Then, on 1 July, the backdoor government announced an EMCO from 3 to 16 July in the Klang Valley (most of Selangor and parts of Kuala Lumpur). .Enhanced or Extreme? Physical outdoor exercise, considered by experts to be safe and healthy, was banned. Everybody had to stay at home, only one person in a household could go out for essential shopping (food, pharmacy).

During those two weeks we have been staying at home almost permanently, blogging, listening to music, playing games. We decided to spend more time to prepare food ourselves and only occasionally order delivery food. Every day we took a picture of our dinner. The original plan was that Aric and I would share the cooking duties, but it turned out that he did most of the cooking, often very creatively. Here is a report.

2 July

On our last day of freedom, I hiked with friends to a viewpoint at Bukit Lanjan. We had a beer and enjoyed the nice weather.

3 July

Durian season was starting, we bought online a few containers of Red Prawn and Musang King. Expensive but delicious. We still had Tau Fu Fa in the fridge and for dinner I prepared Spaghetti Carbonara with salad and a glass of wine.

5 & 6 July

The next two days Aric was the cook, the first day Chinese food, the second day Western style.

Tom Yam Stir-fried Chicken with Veggies (Broccoli, Eggplant, Shiitake)

BBQ Cuttlefish with mashed potatoes and veggies.

Shopping

To get some physical exercise, I decided to go shopping on foot, not to the nearby Jaya grocer but to the TESCO, a roundtrip of about 4 km ;-). I did the same during the first lockdown, carrying a shopping bag to show the police that I was not hiking, haha. The TESCO car park was almost empty, the shops closed. Parts of TESCO also blocked, only a few customers. Eerie.

7 & 8 July

Two more dinners prepared by Aric. One Chinese and one Western cuisine.

Red Snapper with fermented bean paste & Chinese cabbage with fried dried Shrimp and Cuttlefish.

Baked Salmon with Lemon Sauce, Cheese-baked potato and salad.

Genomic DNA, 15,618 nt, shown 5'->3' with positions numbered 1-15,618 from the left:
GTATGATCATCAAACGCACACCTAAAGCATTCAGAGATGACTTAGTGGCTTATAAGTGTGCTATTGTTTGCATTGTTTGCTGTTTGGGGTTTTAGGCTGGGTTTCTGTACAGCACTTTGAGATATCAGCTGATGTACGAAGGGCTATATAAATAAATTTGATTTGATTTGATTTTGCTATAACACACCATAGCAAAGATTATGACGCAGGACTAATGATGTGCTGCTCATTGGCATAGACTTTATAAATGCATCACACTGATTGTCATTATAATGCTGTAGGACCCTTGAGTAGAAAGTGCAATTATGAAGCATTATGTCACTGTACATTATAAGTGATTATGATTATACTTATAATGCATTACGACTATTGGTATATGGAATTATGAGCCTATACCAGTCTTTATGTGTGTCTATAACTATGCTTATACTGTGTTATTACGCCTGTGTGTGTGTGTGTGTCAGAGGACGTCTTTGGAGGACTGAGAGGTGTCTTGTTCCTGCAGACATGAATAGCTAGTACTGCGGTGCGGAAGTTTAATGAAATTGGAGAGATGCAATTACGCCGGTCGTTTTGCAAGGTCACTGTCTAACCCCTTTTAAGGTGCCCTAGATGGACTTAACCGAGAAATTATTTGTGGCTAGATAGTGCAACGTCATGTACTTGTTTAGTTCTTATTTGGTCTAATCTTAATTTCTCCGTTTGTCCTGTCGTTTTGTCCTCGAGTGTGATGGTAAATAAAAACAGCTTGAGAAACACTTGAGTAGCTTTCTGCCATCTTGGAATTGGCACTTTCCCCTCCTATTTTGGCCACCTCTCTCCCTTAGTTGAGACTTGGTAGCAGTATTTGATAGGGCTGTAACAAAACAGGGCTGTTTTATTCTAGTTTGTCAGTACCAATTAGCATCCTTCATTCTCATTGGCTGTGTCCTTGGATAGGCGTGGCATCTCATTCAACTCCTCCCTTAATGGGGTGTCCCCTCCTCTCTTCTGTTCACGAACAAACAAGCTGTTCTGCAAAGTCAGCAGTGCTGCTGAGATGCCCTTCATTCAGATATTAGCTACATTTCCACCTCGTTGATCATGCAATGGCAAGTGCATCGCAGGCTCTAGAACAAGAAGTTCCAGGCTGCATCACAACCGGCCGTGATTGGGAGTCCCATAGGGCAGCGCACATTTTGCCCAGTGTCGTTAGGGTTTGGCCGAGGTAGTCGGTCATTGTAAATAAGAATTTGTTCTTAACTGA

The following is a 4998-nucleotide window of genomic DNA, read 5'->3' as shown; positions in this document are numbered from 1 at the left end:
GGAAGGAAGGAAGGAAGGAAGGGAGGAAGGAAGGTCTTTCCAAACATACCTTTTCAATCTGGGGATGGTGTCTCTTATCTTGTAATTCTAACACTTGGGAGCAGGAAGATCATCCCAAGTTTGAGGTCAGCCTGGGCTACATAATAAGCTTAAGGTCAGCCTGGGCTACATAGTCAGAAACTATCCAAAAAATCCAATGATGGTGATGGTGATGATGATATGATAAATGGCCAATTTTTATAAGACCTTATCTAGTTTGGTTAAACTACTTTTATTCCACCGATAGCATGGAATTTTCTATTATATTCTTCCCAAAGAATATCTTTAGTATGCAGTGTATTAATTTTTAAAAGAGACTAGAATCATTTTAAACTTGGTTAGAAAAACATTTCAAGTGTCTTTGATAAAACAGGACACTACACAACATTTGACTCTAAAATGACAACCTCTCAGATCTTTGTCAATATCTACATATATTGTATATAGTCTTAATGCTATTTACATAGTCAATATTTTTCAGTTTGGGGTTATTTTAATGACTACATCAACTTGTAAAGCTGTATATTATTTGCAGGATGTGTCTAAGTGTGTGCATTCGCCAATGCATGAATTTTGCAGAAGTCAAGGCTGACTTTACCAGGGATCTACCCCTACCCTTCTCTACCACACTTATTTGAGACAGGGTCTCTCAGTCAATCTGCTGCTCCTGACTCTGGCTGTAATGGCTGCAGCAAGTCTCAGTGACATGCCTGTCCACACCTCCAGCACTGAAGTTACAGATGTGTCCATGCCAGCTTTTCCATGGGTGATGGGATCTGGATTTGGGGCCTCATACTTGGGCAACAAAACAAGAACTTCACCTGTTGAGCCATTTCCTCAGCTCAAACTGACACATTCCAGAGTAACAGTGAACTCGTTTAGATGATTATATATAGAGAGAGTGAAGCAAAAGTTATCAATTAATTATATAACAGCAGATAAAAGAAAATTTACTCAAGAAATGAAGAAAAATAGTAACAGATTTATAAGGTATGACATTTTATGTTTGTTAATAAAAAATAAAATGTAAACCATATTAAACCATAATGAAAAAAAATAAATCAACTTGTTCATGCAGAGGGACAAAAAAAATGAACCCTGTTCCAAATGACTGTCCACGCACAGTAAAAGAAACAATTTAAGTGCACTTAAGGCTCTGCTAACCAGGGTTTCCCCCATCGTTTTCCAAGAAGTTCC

8 July

Dutch food for a change. Pancakes. Two versions, an apple pancake and a spekpannekoek with bacon, traditionally served with syrup. A glass of beer was a good accompaniment.

9 & 10 July

Although dine-in was not allowed, many restaurants still prepared take-away food. We ordered a meal from our favourite restaurant: fried rice, sotong, tofu soup and veggies. The following day I decorated a frozen pizza from the Jaya grocer with extra mushrooms and cheese.

11 July

Aric’s birthday. Of course no visitors, but he was spoiled with three birthday cakes!

We had a traditional steamboat dinner, ordered online. It included the cooking pot, the soup and a variety of ingredients.

Vaccination

I got my 2nd Covid-19 dose (AstraZeneca) on 12 July at the PWTC in Kuala Lumpur. That is a different state (Federal Territory), but for vaccination you could cross the state border without a permit. No police check on our way. The organisation was very professional, separate stations for dose 1 and dose 2. No queue at all for dose 2, I was in and out in 35 minutes and that included the compulsory 15 minute wait after being injected.(right picture)

12 & 13 July

The steamboat dinner was so copious that we could not finish everything, there was enough for another meal. The next day Aric prepared Tom Yam chicken with green veggies

14 & 15 July

My turn, two Dutch meals. Pancakes again, but now prepared by me, the dough a bit thinner. I managed to turn the pancakes in the traditional way, by lifting he frying pan upward, so the pancake will turn over in the air. The next day I prepared Hutspot, a traditional winter stew in the Netherlands. Very simple recipe, carrots, onions and potatoes. Could not find the smoked sausage, but the sliced pork (from a can) was a good alternative. The pickled onions and gherkins are essential 😉

16 & 17 July

The last EMCO day, Aric surpassed himself with a fabulous meal of Giant Prawns in a Creamy Tom Yam sauce. The next day we ordered food, a Poké Bowl (Fish Bowl), healthy food, getting more and more popular in the Klang Valley.

End of EMCO

The EMCO was announced from 3 to 16 July, what would happen next? Looking at the daily number of new Covid-19 cases, I expected that it would be extended. On 3 July it was 6658 and on 16 July it had increased to 12541. But the government decided otherwise. EMCO was not extended, probably because it had no effect on the virus, only damaged the economy more.